He proposed “guardrails around technology” to limit surveillance and political advertising on social media, promote a healthy free press, and introduce new international norms — “the equivalent of a Geneva convention,” whereby “governments are not permitted to attack the civilian infrastructure of other countries just as they are not allowed to attack civilians in a time of war.”
Facebook’s director of public policy, Katie Harbath, addressed some of the election-related concerns in a parallel session. She said that Facebook was “a fundamentally different company” than it was at the time of the 2016 presidential vote in the United States, and that there was “a lot that we did miss in that election.”
To make sure voters get the right information, she said, Facebook is now monitoring political ads, hiring fact checkers and combating foreign interference. “There will be no finish line in this work,” she said. “Bad actors and adversaries will continue to try to find different ways to disrupt or hurt the integrity of elections.”
The conference also highlighted the many assaults on democracy beyond the Western world — from Hong Kong and Ukraine to Togo and Venezuela. Speaking live from Caracas, Venezuela’s opposition leader, Juan Guaidó, denied that his support base had diminished, and once again refused to run in planned December elections as long as there were political prisoners, torture and an absence of electoral supervision in Venezuela.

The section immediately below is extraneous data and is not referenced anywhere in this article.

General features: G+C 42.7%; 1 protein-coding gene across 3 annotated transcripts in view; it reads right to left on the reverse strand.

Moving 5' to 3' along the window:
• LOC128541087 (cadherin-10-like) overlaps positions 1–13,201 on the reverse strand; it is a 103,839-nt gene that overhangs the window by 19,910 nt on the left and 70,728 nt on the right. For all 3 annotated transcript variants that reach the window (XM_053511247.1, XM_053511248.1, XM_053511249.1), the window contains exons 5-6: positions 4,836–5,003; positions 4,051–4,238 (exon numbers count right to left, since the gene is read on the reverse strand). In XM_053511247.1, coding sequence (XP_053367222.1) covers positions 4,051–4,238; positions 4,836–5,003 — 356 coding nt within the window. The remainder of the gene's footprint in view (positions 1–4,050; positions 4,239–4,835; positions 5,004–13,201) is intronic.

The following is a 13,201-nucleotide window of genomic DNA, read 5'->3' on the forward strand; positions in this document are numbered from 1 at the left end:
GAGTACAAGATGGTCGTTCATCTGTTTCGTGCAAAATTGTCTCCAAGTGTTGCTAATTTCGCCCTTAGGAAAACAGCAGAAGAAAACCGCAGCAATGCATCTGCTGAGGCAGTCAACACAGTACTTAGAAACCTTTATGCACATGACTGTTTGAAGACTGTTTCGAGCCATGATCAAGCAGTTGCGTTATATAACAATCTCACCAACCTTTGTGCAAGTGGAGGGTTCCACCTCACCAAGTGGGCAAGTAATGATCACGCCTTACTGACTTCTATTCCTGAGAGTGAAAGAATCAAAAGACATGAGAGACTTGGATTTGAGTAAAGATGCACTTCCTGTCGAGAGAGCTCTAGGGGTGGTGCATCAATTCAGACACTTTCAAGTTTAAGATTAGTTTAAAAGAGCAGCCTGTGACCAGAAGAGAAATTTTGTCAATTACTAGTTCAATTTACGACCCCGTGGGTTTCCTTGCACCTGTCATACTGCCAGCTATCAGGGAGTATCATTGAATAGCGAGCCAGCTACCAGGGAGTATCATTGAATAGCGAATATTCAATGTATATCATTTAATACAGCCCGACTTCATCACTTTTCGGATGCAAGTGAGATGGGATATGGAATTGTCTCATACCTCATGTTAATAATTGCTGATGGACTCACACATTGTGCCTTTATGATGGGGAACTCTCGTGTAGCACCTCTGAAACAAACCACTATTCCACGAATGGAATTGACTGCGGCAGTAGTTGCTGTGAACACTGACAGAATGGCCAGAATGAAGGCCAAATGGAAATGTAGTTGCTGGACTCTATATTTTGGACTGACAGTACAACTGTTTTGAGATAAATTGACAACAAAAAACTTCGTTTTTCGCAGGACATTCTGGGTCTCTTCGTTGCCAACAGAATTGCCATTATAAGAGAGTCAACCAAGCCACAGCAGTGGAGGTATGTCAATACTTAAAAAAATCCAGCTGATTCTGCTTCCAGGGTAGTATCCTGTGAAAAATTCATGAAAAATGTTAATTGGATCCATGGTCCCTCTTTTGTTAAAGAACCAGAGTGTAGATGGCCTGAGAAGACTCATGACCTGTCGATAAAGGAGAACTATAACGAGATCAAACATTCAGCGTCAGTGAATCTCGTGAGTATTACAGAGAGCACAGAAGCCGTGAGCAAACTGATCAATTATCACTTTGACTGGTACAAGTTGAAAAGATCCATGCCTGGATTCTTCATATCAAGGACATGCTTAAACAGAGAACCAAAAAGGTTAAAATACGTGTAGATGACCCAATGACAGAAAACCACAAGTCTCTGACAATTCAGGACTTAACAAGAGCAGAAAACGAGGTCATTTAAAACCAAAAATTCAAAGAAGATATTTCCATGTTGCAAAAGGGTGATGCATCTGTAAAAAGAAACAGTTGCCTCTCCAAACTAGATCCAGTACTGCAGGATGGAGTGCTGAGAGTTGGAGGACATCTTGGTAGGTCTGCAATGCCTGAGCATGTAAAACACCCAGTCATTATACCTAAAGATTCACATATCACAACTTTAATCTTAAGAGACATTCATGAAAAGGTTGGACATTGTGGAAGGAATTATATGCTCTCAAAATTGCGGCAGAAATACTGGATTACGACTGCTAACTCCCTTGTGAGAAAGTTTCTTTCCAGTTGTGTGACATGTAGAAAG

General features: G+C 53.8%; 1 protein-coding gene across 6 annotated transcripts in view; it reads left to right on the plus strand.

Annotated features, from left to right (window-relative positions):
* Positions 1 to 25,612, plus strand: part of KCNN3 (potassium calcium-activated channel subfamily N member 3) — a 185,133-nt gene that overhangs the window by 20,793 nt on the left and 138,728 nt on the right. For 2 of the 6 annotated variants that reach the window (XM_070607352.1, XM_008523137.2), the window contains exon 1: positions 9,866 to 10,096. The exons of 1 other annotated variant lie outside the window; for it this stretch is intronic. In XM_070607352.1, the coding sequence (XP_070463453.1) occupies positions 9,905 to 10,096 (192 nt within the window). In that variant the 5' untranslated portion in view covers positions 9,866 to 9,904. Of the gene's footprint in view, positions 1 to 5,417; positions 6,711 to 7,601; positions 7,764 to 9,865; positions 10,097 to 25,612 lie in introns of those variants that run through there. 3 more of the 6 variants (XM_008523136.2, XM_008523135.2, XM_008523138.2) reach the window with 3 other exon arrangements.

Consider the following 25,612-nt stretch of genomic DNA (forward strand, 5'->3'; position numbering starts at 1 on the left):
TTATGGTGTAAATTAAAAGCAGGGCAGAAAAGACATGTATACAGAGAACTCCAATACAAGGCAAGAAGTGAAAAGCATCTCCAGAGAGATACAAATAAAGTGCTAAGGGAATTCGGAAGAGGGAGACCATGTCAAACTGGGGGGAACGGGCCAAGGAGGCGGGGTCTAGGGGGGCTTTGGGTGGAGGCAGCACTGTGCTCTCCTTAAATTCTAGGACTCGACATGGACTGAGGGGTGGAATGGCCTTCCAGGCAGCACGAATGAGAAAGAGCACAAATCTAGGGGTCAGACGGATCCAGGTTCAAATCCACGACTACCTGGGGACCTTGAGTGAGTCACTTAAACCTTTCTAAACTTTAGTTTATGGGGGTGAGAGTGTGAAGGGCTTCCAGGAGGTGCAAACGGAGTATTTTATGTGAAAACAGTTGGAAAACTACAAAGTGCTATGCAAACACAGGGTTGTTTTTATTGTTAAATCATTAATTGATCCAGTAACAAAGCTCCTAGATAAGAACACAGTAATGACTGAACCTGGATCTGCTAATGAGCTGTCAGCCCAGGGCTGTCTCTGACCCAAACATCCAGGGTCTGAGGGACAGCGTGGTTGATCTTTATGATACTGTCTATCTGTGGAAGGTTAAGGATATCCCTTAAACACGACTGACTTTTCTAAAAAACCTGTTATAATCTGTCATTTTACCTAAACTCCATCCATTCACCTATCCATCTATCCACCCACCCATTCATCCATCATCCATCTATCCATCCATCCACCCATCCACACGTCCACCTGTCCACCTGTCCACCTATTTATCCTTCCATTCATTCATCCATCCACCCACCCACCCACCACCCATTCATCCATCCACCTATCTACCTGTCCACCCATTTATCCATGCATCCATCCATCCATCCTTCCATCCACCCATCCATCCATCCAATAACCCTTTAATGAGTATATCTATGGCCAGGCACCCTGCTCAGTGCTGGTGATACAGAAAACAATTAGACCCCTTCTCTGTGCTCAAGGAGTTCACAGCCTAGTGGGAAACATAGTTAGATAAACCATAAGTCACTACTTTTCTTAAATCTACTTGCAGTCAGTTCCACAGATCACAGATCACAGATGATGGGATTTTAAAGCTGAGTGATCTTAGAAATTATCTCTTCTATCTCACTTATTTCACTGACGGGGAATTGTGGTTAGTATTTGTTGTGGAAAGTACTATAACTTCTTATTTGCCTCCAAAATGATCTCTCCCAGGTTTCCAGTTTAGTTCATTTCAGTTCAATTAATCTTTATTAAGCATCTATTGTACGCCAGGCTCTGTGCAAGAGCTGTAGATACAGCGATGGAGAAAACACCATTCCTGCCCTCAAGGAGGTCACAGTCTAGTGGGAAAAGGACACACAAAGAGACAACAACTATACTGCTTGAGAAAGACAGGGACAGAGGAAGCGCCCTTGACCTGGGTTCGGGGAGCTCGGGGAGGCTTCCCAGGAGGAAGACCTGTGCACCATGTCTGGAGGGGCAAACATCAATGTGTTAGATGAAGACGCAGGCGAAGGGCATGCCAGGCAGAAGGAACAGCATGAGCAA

“What we want is real elections to take place, and not a legitimization of a dictatorship,” he said.
The forum hosted a number of young activists who have taken the cause of democracy into their own hands and are bringing grass-roots solutions to national or global problems. One was the Palestinian-Canadian author and speaker Chaker Khazaal, who grew up in a Palestinian refugee camp in Beirut, Lebanon, and is now an advocate for the rights of refugees. Also among the attendees were Andrea Venzon and Colombe Cahen-Salvador, founders of “Now!” — a global movement that uses digital tools and grass-roots campaigning to lobby governments and politicians.
One major concern for young people is jobs — and Mr. Harari had another bleak prognosis on the subject. He said the pandemic was actually forcing entire industries to accelerate an automation process that was previously going to take 10 or 20 years.